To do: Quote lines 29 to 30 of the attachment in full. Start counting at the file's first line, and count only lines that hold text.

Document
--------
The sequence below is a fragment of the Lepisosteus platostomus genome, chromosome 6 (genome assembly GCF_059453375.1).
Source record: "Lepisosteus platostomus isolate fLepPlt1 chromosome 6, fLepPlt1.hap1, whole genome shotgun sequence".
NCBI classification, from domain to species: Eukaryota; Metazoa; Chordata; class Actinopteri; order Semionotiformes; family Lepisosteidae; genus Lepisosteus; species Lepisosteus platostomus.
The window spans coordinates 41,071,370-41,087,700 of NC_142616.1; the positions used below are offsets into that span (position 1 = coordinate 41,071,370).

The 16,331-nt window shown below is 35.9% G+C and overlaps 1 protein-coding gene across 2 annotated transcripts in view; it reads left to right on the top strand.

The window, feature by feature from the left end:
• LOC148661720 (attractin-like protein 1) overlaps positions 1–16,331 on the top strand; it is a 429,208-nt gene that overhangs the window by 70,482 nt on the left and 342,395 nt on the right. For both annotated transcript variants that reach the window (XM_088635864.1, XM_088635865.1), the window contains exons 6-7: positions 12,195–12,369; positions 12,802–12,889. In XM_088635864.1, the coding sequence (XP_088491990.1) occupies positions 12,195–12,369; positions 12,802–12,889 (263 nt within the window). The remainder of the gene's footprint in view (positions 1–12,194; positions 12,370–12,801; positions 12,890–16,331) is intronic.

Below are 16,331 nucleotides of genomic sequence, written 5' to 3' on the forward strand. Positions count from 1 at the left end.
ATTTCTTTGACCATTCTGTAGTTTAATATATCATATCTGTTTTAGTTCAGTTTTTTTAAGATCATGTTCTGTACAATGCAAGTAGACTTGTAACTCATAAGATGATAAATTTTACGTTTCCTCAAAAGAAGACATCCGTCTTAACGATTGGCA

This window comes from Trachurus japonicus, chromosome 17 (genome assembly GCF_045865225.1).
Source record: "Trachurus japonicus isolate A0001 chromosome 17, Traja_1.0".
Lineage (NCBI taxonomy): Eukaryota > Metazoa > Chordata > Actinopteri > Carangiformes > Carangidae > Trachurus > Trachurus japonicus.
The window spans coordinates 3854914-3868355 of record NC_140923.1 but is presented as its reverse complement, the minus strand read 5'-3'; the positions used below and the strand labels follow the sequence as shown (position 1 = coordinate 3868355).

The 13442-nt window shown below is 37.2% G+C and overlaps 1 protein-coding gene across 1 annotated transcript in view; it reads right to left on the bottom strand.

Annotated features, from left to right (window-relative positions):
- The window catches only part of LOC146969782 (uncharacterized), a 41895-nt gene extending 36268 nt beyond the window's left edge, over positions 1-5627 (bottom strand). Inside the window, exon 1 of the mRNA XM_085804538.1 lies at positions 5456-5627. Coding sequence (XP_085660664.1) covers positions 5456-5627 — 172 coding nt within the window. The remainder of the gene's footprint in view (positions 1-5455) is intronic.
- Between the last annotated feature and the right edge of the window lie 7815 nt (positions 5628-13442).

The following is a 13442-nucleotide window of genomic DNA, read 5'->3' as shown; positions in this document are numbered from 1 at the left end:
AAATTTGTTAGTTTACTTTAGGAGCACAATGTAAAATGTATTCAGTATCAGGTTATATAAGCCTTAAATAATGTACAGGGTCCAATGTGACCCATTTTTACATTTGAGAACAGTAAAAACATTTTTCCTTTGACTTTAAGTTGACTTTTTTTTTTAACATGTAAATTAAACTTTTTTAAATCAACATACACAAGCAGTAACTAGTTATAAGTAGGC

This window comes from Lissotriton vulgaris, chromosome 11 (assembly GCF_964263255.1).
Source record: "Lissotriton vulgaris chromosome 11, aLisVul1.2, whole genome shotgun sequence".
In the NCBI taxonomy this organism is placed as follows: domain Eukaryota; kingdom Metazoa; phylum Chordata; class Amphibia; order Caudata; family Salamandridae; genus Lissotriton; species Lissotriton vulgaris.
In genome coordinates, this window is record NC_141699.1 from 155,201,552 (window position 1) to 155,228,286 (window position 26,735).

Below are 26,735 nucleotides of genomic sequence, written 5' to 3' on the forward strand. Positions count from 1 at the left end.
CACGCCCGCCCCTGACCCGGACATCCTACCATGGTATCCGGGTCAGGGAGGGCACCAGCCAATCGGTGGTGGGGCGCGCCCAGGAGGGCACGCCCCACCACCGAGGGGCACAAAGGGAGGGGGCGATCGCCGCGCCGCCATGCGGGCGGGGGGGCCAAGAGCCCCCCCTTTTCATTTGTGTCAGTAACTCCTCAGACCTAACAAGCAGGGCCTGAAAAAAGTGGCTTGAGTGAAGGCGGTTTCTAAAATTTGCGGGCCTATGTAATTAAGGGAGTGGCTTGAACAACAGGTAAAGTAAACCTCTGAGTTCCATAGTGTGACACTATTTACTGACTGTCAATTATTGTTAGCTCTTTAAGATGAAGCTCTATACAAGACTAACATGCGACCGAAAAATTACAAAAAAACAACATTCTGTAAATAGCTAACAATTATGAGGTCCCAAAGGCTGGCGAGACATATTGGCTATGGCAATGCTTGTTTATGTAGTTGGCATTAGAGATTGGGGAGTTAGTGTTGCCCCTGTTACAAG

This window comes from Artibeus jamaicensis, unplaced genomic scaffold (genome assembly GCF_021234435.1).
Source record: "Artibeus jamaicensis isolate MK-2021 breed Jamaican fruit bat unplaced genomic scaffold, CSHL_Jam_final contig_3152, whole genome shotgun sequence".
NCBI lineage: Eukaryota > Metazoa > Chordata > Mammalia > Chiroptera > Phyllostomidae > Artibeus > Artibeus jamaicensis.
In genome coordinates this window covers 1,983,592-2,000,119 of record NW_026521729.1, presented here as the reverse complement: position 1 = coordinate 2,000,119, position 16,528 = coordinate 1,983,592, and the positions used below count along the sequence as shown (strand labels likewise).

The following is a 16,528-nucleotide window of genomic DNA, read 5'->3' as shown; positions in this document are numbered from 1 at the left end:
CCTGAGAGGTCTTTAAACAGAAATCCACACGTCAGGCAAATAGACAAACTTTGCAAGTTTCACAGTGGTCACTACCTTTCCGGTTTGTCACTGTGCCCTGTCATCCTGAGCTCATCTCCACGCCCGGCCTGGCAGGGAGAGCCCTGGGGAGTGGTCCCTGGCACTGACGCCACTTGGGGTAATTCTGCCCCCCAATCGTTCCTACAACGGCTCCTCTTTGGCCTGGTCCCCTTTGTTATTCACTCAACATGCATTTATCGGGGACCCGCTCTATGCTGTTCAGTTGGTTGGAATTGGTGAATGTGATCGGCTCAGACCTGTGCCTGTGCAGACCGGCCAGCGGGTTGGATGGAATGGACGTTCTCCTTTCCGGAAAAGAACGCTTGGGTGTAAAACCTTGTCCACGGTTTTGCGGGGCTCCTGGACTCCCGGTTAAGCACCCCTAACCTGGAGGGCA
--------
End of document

In genome coordinates this window covers 1,983,592-2,000,119 of record NW_026521729.1, presented here as the reverse complement: position 1 = coordinate 2,000,119, position 16,528 = coordinate 1,983,592, and the positions used below count along the sequence as shown (strand labels likewise).

The following is a 16,528-nucleotide window of genomic DNA, read 5'->3' as shown; positions in this document are numbered from 1 at the left end: